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The Stephen Hawking I Knew

His generosity of spirit affected everyone who worked with him.
Photographer: Santi Visalli/Getty Images

Most of us spend most of our lives without any sense of the imminence of our mortality. This wasn't true for Stephen Hawking. He was diagnosed with amyotrophic lateral sclerosis at age 21 and given months to live. Whenever somebody uses the expression "delaying the inevitable" in my presence, I always reply, "Why yes, I woke up this morning alive." I know someday that won't happen; none of us lives forever, so all of life is about delaying the inevitable. On Wednesday, this caught up with Stephen Hawking -- but not before he had managed to delay the inevitable by more than 50 years, a time he spent exploring the universe, with the sword of Damocles dangling above him at every moment.

I was a postdoctoral researcher with Stephen in 1983. The work I did with him focused on trying to solve fundamental questions. What are space and time? Where did the universe come from? How does quantum mechanics, which can be demonstrated in a candle flame, interact with gravity, which binds that candle to Earth? The work was fascinating, and while my later career took me far afield from these basic questions, the spirit of that inquiry stayed with me.

The entire enterprise of fundamental physics is audacious in its ambition. Trying to puzzle out the truth about the universe from scant evidence is a huge undertaking, especially given the cosmic scale and its implications. Every day Stephen and I would discuss the origin of the universe, or the properties of gigantic black holes in the center of the galaxy -- things separated from us by billions of years and millions of lightyears. That we can make any headway at all on such puzzles is surprising. Yet Stephen was utterly undaunted by the challenge. In his presence, I could dare to think not only that it might be possible, but that I might even contribute to it in some way.

Stephen's scientific prowess, remarkable as it was, was only part of the picture, however. Daily life for him posed incredible physical challenges that could crush almost anyone's spirit. A side effect was that once you've worked with Stephen, it's pretty hard to feel sorry for yourself. Whenever things in your life seem miserable and unfair, you stop and think of him, and it resets your perspective. Maybe my lot in life isn't so bad after all.

It wasn't just that Stephen did his work from a body that barely functioned, though that is amazing enough. The positive attitude he exuded was even more incredible. He had a sharp wit and loved to tell jokes -- and here, too, he succeeded despite his limitations. When I first worked with Stephen, before he had an electronic synthesizer, his voice had become a low, barely intelligible rumble. So much so that guessing the content was a good part of the task. Here's the thing -- the punchline of a joke is by its nature unexpected. So when he told a joke, he often had to repeat the punchline four or five times before we would finally get it. That sometimes painful process never dimmed his enthusiasm for entertaining us.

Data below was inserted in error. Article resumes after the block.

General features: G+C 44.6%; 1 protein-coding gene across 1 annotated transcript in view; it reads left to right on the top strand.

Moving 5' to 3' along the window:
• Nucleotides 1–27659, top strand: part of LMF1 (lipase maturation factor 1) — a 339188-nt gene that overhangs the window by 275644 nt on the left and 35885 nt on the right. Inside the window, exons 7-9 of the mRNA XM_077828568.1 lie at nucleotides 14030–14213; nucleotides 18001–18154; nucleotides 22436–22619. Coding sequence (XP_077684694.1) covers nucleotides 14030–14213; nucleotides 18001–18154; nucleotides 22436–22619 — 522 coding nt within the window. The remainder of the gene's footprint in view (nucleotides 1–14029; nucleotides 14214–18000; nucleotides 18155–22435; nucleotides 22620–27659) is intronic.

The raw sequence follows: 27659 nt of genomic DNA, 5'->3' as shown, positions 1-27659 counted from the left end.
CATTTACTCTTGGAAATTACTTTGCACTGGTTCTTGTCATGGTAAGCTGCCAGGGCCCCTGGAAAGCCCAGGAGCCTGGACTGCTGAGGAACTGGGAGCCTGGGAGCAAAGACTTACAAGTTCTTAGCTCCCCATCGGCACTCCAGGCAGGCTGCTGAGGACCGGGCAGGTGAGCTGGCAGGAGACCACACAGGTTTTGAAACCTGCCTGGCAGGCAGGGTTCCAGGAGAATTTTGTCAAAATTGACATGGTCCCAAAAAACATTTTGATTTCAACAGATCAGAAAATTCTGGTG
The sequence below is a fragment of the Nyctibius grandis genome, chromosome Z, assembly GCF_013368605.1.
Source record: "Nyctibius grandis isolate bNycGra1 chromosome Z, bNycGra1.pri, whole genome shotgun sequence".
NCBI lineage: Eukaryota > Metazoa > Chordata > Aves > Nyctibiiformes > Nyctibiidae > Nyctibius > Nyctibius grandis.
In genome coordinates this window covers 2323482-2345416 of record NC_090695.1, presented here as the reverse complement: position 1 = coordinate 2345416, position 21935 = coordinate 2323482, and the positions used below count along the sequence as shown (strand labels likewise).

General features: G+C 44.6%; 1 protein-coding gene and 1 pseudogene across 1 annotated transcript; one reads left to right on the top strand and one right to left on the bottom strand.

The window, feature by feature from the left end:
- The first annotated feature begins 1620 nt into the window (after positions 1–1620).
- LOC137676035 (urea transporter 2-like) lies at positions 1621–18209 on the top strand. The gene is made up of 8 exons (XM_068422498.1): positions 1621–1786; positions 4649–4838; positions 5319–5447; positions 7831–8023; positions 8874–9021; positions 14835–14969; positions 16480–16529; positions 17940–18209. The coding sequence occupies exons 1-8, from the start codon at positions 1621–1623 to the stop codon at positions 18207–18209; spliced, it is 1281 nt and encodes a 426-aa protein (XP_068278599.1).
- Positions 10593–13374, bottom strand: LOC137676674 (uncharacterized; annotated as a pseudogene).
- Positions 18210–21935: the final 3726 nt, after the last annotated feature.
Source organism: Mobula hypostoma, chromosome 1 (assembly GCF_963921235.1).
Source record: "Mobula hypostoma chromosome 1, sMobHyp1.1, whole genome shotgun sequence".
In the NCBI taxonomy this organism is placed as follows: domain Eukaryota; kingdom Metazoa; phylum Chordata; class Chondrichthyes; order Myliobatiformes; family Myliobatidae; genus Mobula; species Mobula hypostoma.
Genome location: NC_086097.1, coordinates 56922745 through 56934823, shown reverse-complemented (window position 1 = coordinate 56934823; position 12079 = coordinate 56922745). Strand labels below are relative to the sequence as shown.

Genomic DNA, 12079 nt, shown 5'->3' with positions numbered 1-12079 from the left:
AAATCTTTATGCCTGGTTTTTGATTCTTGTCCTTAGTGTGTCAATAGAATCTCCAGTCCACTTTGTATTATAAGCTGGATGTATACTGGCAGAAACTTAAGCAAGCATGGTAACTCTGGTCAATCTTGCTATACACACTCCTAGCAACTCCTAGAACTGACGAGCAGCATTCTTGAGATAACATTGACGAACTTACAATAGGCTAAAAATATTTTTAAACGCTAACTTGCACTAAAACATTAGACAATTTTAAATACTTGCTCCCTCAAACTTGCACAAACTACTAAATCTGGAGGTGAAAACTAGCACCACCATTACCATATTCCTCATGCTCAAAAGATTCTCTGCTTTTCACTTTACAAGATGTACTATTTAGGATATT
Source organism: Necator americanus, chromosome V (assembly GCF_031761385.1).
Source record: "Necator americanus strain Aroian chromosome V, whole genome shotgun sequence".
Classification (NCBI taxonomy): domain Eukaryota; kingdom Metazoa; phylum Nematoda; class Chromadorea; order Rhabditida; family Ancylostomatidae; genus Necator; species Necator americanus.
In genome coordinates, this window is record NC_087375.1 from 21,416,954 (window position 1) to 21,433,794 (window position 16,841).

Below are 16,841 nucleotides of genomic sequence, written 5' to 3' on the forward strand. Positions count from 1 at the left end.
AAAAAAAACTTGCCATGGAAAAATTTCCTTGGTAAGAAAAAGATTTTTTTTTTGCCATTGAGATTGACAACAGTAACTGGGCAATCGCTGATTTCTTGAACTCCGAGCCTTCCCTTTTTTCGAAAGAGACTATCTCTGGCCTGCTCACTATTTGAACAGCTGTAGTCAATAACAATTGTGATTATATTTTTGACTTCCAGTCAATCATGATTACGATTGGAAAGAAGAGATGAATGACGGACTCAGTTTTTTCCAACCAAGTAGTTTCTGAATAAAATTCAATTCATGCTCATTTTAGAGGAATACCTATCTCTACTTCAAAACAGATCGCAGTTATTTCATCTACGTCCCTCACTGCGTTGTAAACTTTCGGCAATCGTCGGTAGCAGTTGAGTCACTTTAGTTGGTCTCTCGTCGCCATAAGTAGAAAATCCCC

Once, when we were alone, Stephen spoke to me about his condition. He said that, actually, it was an advantage! My response was blunt: C'mon, Stephen, it's just me you're talking to, tell me the truth. He repeated the claim and explained that the disability had at least two big benefits. First, he couldn't write things down, so he had to keep more information in his head. Doing that forced him to simplify complex problems to a few crucial issues, a discipline that proved very helpful. Second, he said, nobody expected him to serve on faculty committees!

Stephen never had much patience with such formalities. While I was working with him, an invitation came in to an elite workshop on supergravity, a theory that was hot at the time. The invitation specified that only one person per research group could attend; Stephen recommended a graduate student in the department who was working directly in this area. The organizers bristled and reiterated that they expected just the most senior person in the group to come. Stephen sent the student anyway, along with a note: "I'm sorry you do not have room for me to attend as well."

That generosity of spirit, expressed frequently and in many ways, endeared Stephen to everybody who worked with him. All of us who were lucky enough to have Stephen in our lives will miss him deeply.

This column does not necessarily reflect the opinion of the editorial board or Bloomberg LP and its owners.

    To contact the author of this story:
    Nathan Myhrvold at nathan@nathanmyhrvold.com

    To contact the editor responsible for this story:
    Timothy Lavin at tlavin1@bloomberg.net

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